A modernist western unlike any other, writer-director Anna Kerrigan’s domestic drama Cowboys is packed to bursting with complex characters, outstanding performances, social resonance, and an overwhelming amount of empathy. It’s a moving, forceful, delicate, and entertaining work that fully redefines what a modern western can be for the first time since Brokeback Mountain. Cowboys is a “small” film, but its emotional payoffs can’t be understated.
Not long after getting released from prison, Troy Johnson (Steve Zahn) “kidnaps” his transgender son, Joe (Sasha Knight), with hopes of leaving behind the bigoted backwoods of Montana behind and starting a better life anew in Canada. Troy and Joe get along famously, with the child idolizing his defiant (and bipolar) father. Joe’s relationship to his mother, Sally (Jillian Bell), is decidedly frosty thanks to mom’s constant efforts to misgender her child and force an identity upon them that isn’t truthful. Mom works closely with a frustrated, but sympathetic local cop (Ann Dowd) to try and find Troy and Joe before anything bad happens to them.
Set against the expectedly gorgeous skylines, mountaintops, and crystal clear waters of the American Northwest, Cowboys lives up to genre expectations in a visual sense, but Kerrigan deftly subverts this unlikely riff on The Searchers at every turn. Cowboys is a fascinating story of an irresponsible father who’ll do anything to protect and learn from their child, a responsible mother struggling to understand her own prejudices, and the young boy caught between them. Cowboys is built around an expertly crafted family dynamic that doesn’t talk down to the severity of the situation and without demonizing any of its characters (save for one – Sally’s boorish brother – who deserves to be).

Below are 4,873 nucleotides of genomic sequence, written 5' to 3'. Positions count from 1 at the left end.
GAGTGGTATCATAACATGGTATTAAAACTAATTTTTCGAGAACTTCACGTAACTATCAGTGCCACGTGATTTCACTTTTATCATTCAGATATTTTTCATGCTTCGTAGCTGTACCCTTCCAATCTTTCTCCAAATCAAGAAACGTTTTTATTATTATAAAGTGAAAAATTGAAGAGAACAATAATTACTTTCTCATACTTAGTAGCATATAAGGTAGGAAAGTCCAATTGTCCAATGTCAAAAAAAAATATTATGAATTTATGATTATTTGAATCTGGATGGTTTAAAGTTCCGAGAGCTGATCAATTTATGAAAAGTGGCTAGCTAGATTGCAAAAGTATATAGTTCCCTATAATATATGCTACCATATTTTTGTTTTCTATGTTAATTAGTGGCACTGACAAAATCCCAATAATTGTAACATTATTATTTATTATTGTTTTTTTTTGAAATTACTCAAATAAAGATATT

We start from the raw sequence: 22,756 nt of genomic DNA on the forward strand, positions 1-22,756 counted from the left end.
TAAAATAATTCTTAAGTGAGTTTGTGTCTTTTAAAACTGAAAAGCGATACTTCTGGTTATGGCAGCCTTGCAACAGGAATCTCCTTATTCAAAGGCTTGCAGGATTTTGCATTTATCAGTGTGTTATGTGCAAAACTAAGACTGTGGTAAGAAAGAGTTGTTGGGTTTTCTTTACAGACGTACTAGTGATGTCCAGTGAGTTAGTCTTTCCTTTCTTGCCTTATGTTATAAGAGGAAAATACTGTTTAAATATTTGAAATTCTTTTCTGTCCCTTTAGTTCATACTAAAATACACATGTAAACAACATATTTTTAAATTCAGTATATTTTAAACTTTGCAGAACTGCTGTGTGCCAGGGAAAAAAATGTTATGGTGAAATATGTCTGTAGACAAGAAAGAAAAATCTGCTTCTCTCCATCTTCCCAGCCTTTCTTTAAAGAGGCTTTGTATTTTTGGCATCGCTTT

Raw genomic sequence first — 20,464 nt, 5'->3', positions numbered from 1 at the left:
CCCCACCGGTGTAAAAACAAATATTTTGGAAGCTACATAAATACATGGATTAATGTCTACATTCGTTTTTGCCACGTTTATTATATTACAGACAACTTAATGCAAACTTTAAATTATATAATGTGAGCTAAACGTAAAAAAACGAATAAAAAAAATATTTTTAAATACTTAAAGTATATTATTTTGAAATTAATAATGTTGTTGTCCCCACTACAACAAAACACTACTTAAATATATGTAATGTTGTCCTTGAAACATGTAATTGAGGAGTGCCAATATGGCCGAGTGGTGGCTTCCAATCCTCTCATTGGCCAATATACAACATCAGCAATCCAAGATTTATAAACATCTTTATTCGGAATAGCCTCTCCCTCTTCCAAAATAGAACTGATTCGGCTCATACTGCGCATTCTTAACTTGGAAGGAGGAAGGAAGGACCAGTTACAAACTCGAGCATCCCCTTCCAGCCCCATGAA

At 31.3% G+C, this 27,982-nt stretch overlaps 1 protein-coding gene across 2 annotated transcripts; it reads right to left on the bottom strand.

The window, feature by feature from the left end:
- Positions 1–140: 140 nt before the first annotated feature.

Kerrigan’s direction and script are tight (including a couple of unforeseen twists that introduce more tension to an already unstable situation), but Cowboys is elevated the most through its three exceptional leads. Zahn gives the finest performance of his career, and in a just world his delicate balancing of Troy’s good heart with the character’s eccentricities would generate a swell of Oscar buzz. Young trans-actor Knight delivers a brave and impressional performance at Joe – boasting exceptional chemistry with Zahn – and Bell’s against-type work is so subtle and nuanced that one would love to see more dramatic work from her in the future.
Cowboys is a film that sneaks up and catches the viewer unaware, but better than that, it’s the type of story packed with messages and characters that will be thought about long after the credits roll. The traumas of misgendering, small town attitudes, and dealing with loved ones suffering from mental illness are rarely handled with this much grace, tact, and complexity.
See this film the first chance you get.
Cowboys screens as part of the 2020 Inside Out festival from noon on Thursday, October 1 until 11:59pm on October 11. All Inside Out online screenings are geolocked to the province of Ontario. Cowboys is slated for a theatrical release in early 2021.
And be sure to check out our thoughts on other films playing Inside Out 2020 that we have previously covered: Dark City Beneath the Beat, No Ordinary Man, Shiva Baby, and There’s No Place Like This Place, Anyplace.
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